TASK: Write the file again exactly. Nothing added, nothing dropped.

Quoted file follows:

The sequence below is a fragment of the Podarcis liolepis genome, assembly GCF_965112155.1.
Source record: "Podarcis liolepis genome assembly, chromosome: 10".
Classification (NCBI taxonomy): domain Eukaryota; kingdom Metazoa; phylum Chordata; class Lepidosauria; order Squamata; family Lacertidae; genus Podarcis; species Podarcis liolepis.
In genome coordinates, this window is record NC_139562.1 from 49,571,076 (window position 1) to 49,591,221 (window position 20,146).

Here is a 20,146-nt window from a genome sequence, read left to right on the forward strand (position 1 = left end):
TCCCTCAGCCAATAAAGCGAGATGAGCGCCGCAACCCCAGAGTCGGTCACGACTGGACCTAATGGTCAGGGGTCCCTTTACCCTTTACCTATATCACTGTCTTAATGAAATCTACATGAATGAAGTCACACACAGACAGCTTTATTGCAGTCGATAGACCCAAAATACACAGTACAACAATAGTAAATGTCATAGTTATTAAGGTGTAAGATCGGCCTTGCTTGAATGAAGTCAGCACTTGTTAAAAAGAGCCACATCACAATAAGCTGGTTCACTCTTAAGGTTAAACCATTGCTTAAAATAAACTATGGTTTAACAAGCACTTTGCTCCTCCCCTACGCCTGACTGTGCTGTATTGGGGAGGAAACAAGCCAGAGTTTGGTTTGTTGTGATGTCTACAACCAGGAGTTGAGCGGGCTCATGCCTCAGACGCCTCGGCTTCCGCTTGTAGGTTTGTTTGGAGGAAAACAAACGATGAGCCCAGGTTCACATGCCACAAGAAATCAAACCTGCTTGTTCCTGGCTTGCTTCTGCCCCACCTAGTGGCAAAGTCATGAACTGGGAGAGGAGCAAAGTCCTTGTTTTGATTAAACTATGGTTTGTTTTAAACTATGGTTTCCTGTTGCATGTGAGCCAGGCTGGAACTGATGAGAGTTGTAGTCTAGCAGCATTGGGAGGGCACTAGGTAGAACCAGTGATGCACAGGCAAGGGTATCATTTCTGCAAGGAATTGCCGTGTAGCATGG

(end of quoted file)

The sequence below is a fragment of the Podarcis liolepis genome, assembly GCF_965112155.1.
Source record: "Podarcis liolepis genome assembly, chromosome: 10".
Classification (NCBI taxonomy): domain Eukaryota; kingdom Metazoa; phylum Chordata; class Lepidosauria; order Squamata; family Lacertidae; genus Podarcis; species Podarcis liolepis.
In genome coordinates, this window is record NC_139562.1 from 49,571,076 (window position 1) to 49,591,221 (window position 20,146).

Here is a 20,146-nt window from a genome sequence, read left to right on the forward strand (position 1 = left end):
TCCCTCAGCCAATAAAGCGAGATGAGCGCCGCAACCCCAGAGTCGGTCACGACTGGACCTAATGGTCAGGGGTCCCTTTACCCTTTACCTATATCACTGTCTTAATGAAATCTACATGAATGAAGTCACACACAGACAGCTTTATTGCAGTCGATAGACCCAAAATACACAGTACAACAATAGTAAATGTCATAGTTATTAAGGTGTAAGATCGGCCTTGCTTGAATGAAGTCAGCACTTGTTAAAAAGAGCCACATCACAATAAGCTGGTTCACTCTTAAGGTTAAACCATTGCTTAAAATAAACTATGGTTTAACAAGCACTTTGCTCCTCCCCTACGCCTGACTGTGCTGTATTGGGGAGGAAACAAGCCAGAGTTTGGTTTGTTGTGATGTCTACAACCAGGAGTTGAGCGGGCTCATGCCTCAGACGCCTCGGCTTCCGCTTGTAGGTTTGTTTGGAGGAAAACAAACGATGAGCCCAGGTTCACATGCCACAAGAAATCAAACCTGCTTGTTCCTGGCTTGCTTCTGCCCCACCTAGTGGCAAAGTCATGAACTGGGAGAGGAGCAAAGTCCTTGTTTTGATTAAACTATGGTTTGTTTTAAACTATGGTTTCCTGTTGCATGTGAGCCAGGCTGGAACTGATGAGAGTTGTAGTCTAGCAGCATTGGGAGGGCACTAGGTAGAACCAGTGATGCACAGGCAAGGGTATCATTTCTGCAAGGAATTGCCGTGTAGCATGG